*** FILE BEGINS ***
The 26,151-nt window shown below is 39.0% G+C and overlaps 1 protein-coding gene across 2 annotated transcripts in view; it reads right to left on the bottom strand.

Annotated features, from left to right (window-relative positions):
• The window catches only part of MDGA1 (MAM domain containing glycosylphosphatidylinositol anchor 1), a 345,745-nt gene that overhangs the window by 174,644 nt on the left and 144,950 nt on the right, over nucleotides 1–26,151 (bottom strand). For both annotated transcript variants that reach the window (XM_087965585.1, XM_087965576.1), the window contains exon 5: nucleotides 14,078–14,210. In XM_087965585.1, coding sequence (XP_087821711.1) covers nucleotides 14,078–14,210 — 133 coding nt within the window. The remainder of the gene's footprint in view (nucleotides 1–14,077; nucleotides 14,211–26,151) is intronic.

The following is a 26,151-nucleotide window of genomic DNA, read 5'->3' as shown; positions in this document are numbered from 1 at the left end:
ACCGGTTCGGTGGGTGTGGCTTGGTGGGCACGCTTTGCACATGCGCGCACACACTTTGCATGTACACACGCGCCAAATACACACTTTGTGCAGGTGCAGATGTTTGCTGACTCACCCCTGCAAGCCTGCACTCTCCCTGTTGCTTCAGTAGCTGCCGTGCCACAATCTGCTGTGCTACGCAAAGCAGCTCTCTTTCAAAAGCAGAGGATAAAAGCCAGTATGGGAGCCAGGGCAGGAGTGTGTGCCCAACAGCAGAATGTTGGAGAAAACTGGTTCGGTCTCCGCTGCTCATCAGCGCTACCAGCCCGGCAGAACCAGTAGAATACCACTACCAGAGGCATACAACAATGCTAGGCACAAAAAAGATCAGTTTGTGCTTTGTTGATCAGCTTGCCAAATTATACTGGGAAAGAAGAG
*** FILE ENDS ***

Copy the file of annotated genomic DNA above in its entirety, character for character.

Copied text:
The 26,151-nt window shown below is 39.0% G+C and overlaps 1 protein-coding gene across 2 annotated transcripts in view; it reads right to left on the bottom strand.

Annotated features, from left to right (window-relative positions):
• The window catches only part of MDGA1 (MAM domain containing glycosylphosphatidylinositol anchor 1), a 345,745-nt gene that overhangs the window by 174,644 nt on the left and 144,950 nt on the right, over nucleotides 1–26,151 (bottom strand). For both annotated transcript variants that reach the window (XM_087965585.1, XM_087965576.1), the window contains exon 5: nucleotides 14,078–14,210. In XM_087965585.1, coding sequence (XP_087821711.1) covers nucleotides 14,078–14,210 — 133 coding nt within the window. The remainder of the gene's footprint in view (nucleotides 1–14,077; nucleotides 14,211–26,151) is intronic.

The following is a 26,151-nucleotide window of genomic DNA, read 5'->3' as shown; positions in this document are numbered from 1 at the left end:
ACCGGTTCGGTGGGTGTGGCTTGGTGGGCACGCTTTGCACATGCGCGCACACACTTTGCATGTACACACGCGCCAAATACACACTTTGTGCAGGTGCAGATGTTTGCTGACTCACCCCTGCAAGCCTGCACTCTCCCTGTTGCTTCAGTAGCTGCCGTGCCACAATCTGCTGTGCTACGCAAAGCAGCTCTCTTTCAAAAGCAGAGGATAAAAGCCAGTATGGGAGCCAGGGCAGGAGTGTGTGCCCAACAGCAGAATGTTGGAGAAAACTGGTTCGGTCTCCGCTGCTCATCAGCGCTACCAGCCCGGCAGAACCAGTAGAATACCACTACCAGAGGCATACAACAATGCTAGGCACAAAAAAGATCAGTTTGTGCTTTGTTGATCAGCTTGCCAAATTATACTGGGAAAGAAGAG